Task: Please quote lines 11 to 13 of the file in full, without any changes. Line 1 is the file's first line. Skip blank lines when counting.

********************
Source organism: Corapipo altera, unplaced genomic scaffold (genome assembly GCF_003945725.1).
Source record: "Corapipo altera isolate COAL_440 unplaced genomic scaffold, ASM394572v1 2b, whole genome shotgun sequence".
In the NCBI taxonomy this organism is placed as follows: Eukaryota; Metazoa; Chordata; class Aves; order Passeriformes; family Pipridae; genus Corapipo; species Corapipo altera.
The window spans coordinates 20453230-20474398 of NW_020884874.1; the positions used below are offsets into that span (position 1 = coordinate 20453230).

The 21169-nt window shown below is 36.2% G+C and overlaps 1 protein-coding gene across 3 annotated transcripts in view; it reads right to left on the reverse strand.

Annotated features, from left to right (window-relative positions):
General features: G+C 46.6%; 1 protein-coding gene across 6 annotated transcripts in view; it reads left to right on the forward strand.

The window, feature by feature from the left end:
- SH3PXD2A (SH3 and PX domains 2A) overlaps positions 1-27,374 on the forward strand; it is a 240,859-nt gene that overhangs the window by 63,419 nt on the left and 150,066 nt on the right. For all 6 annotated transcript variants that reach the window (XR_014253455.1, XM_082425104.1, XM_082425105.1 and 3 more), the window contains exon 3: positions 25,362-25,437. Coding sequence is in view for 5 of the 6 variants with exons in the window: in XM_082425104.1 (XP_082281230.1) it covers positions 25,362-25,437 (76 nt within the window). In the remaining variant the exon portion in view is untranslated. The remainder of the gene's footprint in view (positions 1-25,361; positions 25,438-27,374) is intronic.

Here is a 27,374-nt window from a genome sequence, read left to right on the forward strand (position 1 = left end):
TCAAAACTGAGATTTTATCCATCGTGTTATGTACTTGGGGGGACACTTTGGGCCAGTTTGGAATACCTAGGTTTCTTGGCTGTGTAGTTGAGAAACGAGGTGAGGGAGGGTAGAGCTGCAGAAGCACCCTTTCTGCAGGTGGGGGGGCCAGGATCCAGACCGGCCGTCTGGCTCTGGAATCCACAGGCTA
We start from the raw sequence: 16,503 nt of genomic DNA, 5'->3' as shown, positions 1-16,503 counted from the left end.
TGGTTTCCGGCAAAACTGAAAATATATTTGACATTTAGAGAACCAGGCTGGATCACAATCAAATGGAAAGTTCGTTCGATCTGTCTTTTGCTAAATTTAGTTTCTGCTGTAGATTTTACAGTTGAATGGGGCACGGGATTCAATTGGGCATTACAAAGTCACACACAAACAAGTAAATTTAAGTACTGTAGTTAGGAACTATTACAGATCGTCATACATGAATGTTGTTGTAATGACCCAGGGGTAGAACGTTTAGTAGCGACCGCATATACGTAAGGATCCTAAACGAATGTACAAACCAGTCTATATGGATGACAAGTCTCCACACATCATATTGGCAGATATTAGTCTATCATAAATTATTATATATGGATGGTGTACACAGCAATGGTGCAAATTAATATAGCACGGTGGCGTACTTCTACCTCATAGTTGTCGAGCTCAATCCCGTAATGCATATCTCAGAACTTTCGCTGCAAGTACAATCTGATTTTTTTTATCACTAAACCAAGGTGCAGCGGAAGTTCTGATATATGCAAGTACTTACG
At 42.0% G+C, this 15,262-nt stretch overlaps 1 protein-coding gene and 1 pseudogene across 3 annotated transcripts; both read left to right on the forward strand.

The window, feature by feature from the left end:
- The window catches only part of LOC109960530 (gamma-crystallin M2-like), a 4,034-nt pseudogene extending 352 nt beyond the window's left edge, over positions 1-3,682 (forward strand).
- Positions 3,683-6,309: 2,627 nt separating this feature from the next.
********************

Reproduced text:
TCAAAACTGAGATTTTATCCATCGTGTTATGTACTTGGGGGGACACTTTGGGCCAGTTTGGAATACCTAGGTTTCTTGGCTGTGTAGTTGAGAAACGAGGTGAGGGAGGGTAGAGCTGCAGAAGCACCCTTTCTGCAGGTGGGGGGGCCAGGATCCAGACCGGCCGTCTGGCTCTGGAATCCACAGGCTA
We start from the raw sequence: 16,503 nt of genomic DNA, 5'->3' as shown, positions 1-16,503 counted from the left end.
TGGTTTCCGGCAAAACTGAAAATATATTTGACATTTAGAGAACCAGGCTGGATCACAATCAAATGGAAAGTTCGTTCGATCTGTCTTTTGCTAAATTTAGTTTCTGCTGTAGATTTTACAGTTGAATGGGGCACGGGATTCAATTGGGCATTACAAAGTCACACACAAACAAGTAAATTTAAGTACTGTAGTTAGGAACTATTACAGATCGTCATACATGAATGTTGTTGTAATGACCCAGGGGTAGAACGTTTAGTAGCGACCGCATATACGTAAGGATCCTAAACGAATGTACAAACCAGTCTATATGGATGACAAGTCTCCACACATCATATTGGCAGATATTAGTCTATCATAAATTATTATATATGGATGGTGTACACAGCAATGGTGCAAATTAATATAGCACGGTGGCGTACTTCTACCTCATAGTTGTCGAGCTCAATCCCGTAATGCATATCTCAGAACTTTCGCTGCAAGTACAATCTGATTTTTTTTATCACTAAACCAAGGTGCAGCGGAAGTTCTGATATATGCAAGTACTTACG